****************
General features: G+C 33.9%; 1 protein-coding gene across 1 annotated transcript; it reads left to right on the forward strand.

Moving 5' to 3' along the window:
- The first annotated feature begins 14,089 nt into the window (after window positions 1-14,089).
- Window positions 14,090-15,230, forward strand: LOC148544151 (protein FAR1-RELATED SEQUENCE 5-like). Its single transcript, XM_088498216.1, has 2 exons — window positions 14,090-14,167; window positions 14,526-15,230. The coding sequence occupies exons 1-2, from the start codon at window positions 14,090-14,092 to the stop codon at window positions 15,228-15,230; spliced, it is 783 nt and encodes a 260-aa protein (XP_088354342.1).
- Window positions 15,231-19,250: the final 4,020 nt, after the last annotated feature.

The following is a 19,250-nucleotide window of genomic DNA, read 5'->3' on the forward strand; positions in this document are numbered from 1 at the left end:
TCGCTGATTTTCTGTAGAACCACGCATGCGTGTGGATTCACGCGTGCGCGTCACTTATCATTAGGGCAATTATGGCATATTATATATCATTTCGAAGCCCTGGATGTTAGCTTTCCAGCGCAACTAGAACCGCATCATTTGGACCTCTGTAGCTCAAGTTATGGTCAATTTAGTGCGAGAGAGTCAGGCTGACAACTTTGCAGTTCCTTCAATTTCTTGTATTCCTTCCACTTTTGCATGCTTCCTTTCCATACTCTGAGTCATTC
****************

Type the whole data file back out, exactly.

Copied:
General features: G+C 33.9%; 1 protein-coding gene across 1 annotated transcript; it reads left to right on the forward strand.

Moving 5' to 3' along the window:
- The first annotated feature begins 14,089 nt into the window (after window positions 1-14,089).
- Window positions 14,090-15,230, forward strand: LOC148544151 (protein FAR1-RELATED SEQUENCE 5-like). Its single transcript, XM_088498216.1, has 2 exons — window positions 14,090-14,167; window positions 14,526-15,230. The coding sequence occupies exons 1-2, from the start codon at window positions 14,090-14,092 to the stop codon at window positions 15,228-15,230; spliced, it is 783 nt and encodes a 260-aa protein (XP_088354342.1).
- Window positions 15,231-19,250: the final 4,020 nt, after the last annotated feature.

The following is a 19,250-nucleotide window of genomic DNA, read 5'->3' on the forward strand; positions in this document are numbered from 1 at the left end:
TCGCTGATTTTCTGTAGAACCACGCATGCGTGTGGATTCACGCGTGCGCGTCACTTATCATTAGGGCAATTATGGCATATTATATATCATTTCGAAGCCCTGGATGTTAGCTTTCCAGCGCAACTAGAACCGCATCATTTGGACCTCTGTAGCTCAAGTTATGGTCAATTTAGTGCGAGAGAGTCAGGCTGACAACTTTGCAGTTCCTTCAATTTCTTGTATTCCTTCCACTTTTGCATGCTTCCTTTCCATACTCTGAGTCATTC